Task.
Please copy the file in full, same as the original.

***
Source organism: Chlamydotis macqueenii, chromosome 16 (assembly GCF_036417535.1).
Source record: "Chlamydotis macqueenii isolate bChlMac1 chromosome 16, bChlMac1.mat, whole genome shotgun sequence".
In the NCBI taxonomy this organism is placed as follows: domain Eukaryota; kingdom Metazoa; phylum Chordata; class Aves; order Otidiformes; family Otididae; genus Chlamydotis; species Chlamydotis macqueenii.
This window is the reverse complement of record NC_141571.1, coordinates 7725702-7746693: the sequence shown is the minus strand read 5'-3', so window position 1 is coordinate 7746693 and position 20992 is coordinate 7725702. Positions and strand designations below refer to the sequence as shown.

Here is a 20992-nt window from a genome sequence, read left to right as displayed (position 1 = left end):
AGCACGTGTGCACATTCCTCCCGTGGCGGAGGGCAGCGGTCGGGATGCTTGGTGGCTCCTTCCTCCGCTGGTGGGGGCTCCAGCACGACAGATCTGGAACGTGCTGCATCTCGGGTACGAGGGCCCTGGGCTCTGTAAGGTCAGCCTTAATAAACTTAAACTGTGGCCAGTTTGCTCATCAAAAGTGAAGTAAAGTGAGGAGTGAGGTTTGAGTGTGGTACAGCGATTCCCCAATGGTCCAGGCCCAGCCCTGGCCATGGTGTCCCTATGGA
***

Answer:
Source organism: Chlamydotis macqueenii, chromosome 16 (assembly GCF_036417535.1).
Source record: "Chlamydotis macqueenii isolate bChlMac1 chromosome 16, bChlMac1.mat, whole genome shotgun sequence".
In the NCBI taxonomy this organism is placed as follows: domain Eukaryota; kingdom Metazoa; phylum Chordata; class Aves; order Otidiformes; family Otididae; genus Chlamydotis; species Chlamydotis macqueenii.
This window is the reverse complement of record NC_141571.1, coordinates 7725702-7746693: the sequence shown is the minus strand read 5'-3', so window position 1 is coordinate 7746693 and position 20992 is coordinate 7725702. Positions and strand designations below refer to the sequence as shown.

Here is a 20992-nt window from a genome sequence, read left to right as displayed (position 1 = left end):
AGCACGTGTGCACATTCCTCCCGTGGCGGAGGGCAGCGGTCGGGATGCTTGGTGGCTCCTTCCTCCGCTGGTGGGGGCTCCAGCACGACAGATCTGGAACGTGCTGCATCTCGGGTACGAGGGCCCTGGGCTCTGTAAGGTCAGCCTTAATAAACTTAAACTGTGGCCAGTTTGCTCATCAAAAGTGAAGTAAAGTGAGGAGTGAGGTTTGAGTGTGGTACAGCGATTCCCCAATGGTCCAGGCCCAGCCCTGGCCATGGTGTCCCTATGGA